Nichia Corp. has developed a white light emitting diode (LED) with a luminous efficiency of 150 lm/W at a forward current of 20 mA (photo). The efficiency is 1.5 times that of the company's current product. When compared to other light sources in terms of the efficiency alone, it is approximately 1.7 times that of a high-color rendering fluorescent lamp (90 lm/W) and approximately 11.5 times that of an incandescent lamp (13 lm/W). Its efficiency is even higher than that of a high pressure sodium lamp (132 lm/W) which is regarded as the most efficient light source possible. As with the common products, the white LED is a combination of a blue LED chip and a YAG yellow phosphor. It is contained in the same package as the one used for Nichia's NICHIARAIKOH. The output luminous flux at 20 mA is 9.4 lm, when the color temperature is set to 4,600 K. The average color rendering index (Ra) is 95.
Currently, the degree of luminous flux achieved from the input power, when the light source is placed in lighting equipment, is evaluated for comparison of brightness between the white LED and other light sources, in addition to the luminous efficiency. Nichia made the comparison with this index, i.e. luminaire efficiency, between the latest white LED and an incandescent lamp. Assume that the white LED loses about 20% of the input from the power source; its luminous efficiency lowers by about 25% when the luminescent color is changed to the light bulb color; and all the light emitted from the LED can be taken out of the lighting equipment because of the LED's high directivity. Then, the LED reportedly achieved a luminaire efficiency of 90 lm/W. In the case of the incandescent lamp, only about 70% of the emitted luminous flux could be taken out of the equipment, resulting in a luminaire efficiency of 9.1 l m/W. Nichia claims that the luminaire efficiency of its new white LED is 10 times higher than that of an incandescent lamp.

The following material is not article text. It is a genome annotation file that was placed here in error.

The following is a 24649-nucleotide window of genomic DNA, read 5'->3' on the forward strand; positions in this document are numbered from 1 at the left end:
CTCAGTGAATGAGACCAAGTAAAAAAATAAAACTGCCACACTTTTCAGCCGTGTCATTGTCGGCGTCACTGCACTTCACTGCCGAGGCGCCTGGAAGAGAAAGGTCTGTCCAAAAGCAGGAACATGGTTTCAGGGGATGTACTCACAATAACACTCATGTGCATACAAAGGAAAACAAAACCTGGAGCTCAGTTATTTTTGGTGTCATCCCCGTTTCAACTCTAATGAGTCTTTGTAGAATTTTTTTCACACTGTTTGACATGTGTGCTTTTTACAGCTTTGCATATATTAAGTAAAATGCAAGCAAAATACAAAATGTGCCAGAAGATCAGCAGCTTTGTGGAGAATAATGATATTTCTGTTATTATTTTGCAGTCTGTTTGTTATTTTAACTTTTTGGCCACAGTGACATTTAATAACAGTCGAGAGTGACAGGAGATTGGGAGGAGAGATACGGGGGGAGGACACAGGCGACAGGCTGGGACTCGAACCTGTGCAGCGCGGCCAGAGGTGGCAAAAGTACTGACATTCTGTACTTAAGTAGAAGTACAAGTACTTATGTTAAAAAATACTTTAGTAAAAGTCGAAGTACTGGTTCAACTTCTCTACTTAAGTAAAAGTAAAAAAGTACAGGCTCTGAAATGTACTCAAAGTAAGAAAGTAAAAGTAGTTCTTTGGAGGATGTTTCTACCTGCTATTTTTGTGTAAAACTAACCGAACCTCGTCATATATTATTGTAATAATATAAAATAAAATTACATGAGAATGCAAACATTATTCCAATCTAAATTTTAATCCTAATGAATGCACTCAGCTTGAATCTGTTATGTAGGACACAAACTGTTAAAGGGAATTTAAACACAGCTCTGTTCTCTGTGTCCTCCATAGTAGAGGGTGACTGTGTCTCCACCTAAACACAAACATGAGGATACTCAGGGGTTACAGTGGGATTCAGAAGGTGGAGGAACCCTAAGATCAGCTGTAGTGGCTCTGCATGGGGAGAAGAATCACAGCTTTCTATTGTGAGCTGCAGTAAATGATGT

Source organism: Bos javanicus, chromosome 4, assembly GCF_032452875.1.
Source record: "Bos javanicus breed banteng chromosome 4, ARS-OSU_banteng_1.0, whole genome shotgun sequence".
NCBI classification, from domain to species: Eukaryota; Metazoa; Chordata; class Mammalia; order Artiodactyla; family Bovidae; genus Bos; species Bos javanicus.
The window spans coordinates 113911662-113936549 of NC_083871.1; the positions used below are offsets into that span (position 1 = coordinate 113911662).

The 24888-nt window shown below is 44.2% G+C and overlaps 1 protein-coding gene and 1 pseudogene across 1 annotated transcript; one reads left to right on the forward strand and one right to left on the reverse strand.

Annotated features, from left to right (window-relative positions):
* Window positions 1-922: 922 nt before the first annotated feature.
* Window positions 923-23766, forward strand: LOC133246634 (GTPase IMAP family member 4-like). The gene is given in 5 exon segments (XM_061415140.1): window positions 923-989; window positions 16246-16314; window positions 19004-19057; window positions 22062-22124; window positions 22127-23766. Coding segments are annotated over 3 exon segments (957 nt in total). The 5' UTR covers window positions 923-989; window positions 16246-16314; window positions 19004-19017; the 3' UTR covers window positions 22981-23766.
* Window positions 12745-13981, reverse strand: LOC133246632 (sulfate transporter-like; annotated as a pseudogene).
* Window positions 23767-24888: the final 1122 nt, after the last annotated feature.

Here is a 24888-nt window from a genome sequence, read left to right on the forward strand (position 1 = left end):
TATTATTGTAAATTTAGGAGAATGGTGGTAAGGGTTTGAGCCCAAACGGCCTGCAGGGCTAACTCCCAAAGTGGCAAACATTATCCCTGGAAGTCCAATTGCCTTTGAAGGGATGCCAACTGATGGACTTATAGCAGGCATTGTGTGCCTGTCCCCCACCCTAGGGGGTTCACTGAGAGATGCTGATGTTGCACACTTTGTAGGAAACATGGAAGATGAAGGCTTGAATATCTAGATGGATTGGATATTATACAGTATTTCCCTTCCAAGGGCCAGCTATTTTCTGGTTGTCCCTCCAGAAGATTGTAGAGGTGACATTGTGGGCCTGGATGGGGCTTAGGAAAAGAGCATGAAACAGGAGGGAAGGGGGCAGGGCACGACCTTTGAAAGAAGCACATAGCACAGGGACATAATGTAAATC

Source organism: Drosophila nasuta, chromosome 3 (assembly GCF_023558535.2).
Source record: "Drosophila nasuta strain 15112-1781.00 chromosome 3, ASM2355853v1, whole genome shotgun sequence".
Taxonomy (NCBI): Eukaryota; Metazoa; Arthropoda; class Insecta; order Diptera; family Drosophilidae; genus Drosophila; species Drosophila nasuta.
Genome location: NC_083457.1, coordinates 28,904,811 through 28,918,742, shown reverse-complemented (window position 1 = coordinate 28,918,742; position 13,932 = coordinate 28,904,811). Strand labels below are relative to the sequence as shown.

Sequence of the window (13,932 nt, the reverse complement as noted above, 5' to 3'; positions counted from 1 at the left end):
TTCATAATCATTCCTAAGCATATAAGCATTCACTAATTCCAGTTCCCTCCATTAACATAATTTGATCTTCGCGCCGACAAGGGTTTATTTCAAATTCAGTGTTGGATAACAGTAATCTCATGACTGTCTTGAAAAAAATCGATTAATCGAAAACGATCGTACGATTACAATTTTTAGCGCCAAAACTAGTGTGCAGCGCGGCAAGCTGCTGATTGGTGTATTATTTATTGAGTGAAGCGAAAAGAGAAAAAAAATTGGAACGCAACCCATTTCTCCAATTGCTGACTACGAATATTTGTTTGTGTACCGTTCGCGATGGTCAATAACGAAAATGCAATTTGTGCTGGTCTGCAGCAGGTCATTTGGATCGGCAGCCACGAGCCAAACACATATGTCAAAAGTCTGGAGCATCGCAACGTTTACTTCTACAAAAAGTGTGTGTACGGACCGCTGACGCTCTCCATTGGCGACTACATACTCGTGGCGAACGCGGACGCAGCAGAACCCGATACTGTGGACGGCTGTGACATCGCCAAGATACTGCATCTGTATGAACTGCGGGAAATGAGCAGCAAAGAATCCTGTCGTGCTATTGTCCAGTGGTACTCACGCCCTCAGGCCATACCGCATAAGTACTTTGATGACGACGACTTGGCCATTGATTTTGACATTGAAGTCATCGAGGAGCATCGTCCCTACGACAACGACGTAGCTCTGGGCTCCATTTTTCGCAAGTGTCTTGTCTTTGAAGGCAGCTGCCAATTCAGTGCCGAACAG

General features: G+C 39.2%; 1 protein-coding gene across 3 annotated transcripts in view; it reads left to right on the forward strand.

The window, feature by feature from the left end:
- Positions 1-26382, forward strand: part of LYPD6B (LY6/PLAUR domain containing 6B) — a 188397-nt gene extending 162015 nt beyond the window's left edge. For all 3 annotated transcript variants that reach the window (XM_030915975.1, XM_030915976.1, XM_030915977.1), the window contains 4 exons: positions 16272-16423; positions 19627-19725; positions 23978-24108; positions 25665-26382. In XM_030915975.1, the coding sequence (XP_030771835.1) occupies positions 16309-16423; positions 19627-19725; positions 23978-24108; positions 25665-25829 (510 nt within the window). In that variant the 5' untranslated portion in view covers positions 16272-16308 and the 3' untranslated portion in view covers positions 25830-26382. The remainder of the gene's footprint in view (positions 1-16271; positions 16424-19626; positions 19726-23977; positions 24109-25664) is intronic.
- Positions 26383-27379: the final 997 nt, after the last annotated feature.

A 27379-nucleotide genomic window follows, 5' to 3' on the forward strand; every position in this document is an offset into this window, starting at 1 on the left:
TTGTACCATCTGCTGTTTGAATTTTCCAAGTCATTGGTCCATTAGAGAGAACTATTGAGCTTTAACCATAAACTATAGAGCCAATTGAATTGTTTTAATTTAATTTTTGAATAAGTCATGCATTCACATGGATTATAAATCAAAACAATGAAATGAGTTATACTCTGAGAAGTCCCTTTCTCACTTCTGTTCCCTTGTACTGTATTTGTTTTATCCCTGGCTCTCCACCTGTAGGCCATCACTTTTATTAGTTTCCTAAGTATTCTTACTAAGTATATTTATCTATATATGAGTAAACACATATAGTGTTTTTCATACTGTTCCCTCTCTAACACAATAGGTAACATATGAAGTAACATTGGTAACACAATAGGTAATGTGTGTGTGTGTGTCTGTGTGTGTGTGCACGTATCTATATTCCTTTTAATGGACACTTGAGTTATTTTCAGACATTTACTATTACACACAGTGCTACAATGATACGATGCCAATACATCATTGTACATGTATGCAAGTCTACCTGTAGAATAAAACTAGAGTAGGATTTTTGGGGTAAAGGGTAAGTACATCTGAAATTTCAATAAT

The company says that the high luminous efficiency was achieved through a combination of elemental technologies developed so far by its own staff. Although Nichia did not reveal the details of improvements added to these technologies, "we have revised the light emitting layer as well as the package to enhance light extraction efficiency," says a spokesperson. The white LED is in the prototyping stage and the schedule for its commercial launch is yet to be decided. The company plans to improve manufacturing techniques in order to launch a 150 lm/W product as early as possible.